The Dutch are easygoing about most things but poor cycling habits isn't one of them. Russell Shorto tells you how to bike like a local... and stay out of trouble
However, note that the bicycle paths in the city (where you should cycle) look a lot like sidewalks. The difference is the bike paths are red, or rust-coloured, or sort of the colour of a typical Amsterdammer who has spent five hours in the Mediterranean sun.
Signal turns clearly. It can be a casual gesture, and you'll notice that people have developed distinctive ways of using their arms in traffic, almost as if bicycle etiquette has become an extension of personality.
After ten long years, the museum's wondrous bicycle tunnel is again open. There is nothing that speaks to Amsterdam's elementally bike-friendly culture so much as the fact that its grand and imposing art/history museum lets you roll right through it.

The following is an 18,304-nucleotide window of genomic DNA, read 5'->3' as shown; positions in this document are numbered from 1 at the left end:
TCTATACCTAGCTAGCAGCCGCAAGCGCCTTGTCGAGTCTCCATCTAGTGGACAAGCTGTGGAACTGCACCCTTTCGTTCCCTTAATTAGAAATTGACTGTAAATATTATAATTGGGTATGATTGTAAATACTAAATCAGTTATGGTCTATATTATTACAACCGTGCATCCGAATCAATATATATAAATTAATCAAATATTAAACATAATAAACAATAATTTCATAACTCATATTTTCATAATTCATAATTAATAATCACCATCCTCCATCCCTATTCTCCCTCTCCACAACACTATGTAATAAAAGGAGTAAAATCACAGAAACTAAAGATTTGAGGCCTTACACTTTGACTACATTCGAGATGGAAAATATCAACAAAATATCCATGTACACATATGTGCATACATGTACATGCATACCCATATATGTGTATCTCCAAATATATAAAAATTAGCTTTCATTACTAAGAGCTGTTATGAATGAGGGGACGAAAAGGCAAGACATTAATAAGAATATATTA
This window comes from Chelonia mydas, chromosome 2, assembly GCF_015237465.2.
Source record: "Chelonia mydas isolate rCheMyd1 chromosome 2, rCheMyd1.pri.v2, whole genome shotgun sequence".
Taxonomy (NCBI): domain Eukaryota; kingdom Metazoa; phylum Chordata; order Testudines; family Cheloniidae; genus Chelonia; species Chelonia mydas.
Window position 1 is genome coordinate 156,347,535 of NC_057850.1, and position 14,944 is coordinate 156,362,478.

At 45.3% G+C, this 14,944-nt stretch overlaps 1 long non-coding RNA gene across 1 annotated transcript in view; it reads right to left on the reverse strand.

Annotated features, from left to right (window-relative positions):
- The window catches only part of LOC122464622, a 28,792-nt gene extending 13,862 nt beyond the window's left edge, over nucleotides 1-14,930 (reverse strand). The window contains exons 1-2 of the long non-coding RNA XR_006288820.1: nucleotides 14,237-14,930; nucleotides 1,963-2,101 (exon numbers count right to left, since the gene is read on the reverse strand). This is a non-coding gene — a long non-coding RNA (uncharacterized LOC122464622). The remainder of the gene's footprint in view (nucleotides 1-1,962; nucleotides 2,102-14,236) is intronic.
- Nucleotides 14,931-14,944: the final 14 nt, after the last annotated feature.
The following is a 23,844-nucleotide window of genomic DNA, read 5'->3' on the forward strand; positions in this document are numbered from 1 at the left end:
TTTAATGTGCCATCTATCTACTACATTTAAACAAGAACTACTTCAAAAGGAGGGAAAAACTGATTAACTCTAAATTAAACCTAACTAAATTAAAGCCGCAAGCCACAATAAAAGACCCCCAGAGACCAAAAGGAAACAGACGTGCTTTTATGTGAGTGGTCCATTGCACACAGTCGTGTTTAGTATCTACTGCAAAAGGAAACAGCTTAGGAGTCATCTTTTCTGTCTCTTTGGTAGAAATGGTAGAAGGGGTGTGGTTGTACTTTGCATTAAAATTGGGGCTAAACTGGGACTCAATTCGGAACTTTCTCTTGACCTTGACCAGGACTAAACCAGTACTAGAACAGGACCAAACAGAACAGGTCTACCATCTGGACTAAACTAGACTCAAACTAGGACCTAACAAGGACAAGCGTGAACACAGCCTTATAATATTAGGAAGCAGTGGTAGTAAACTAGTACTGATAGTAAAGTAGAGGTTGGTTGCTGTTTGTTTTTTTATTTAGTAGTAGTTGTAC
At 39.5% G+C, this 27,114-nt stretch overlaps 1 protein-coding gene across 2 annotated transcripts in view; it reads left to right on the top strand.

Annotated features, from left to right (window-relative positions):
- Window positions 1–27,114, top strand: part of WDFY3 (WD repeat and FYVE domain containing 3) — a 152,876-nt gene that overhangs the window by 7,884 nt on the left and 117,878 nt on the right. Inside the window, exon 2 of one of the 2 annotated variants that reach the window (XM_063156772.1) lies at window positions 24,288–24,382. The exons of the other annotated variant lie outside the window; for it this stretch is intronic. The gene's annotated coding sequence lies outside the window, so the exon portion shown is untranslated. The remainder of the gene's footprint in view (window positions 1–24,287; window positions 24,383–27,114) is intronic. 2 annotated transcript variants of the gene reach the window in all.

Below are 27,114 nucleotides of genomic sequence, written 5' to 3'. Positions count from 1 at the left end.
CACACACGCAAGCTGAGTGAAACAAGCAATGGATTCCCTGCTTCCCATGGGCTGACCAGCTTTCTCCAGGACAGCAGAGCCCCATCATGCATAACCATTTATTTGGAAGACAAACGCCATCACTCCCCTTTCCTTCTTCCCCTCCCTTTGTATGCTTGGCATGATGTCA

Though most Amsterdammers are probably unaware of it, it is actually technically illegal to chain your bike to anything other than a bike rack: for example, to the rail of a bridge. Periodically the police will enforce the law and sweep an area of all bikes not properly chained.
Note that you will discover many Amsterdammers who ignore all of the above dos and don'ts. Laxity is part of the culture (see, eg, the coffee shops and the red light districts). But, seriously, in a city where 40% of all transport takes place by bike, where bicycle parking garages hold thousands of bikes and morning rush hour can be as maddeningly choked with bikes as with cars, you gotta protect yourself.
I once saw a woman who had five kids attached to her bike, flying down the road. My favorite thing to watch someone carrying on a bike is... another bike!
Russell Shorto is an American author with a deep, abiding love for Amsterdam. His latest book, Amsterdam: A history of the world's most liberal city, can be ordered now on Amazon.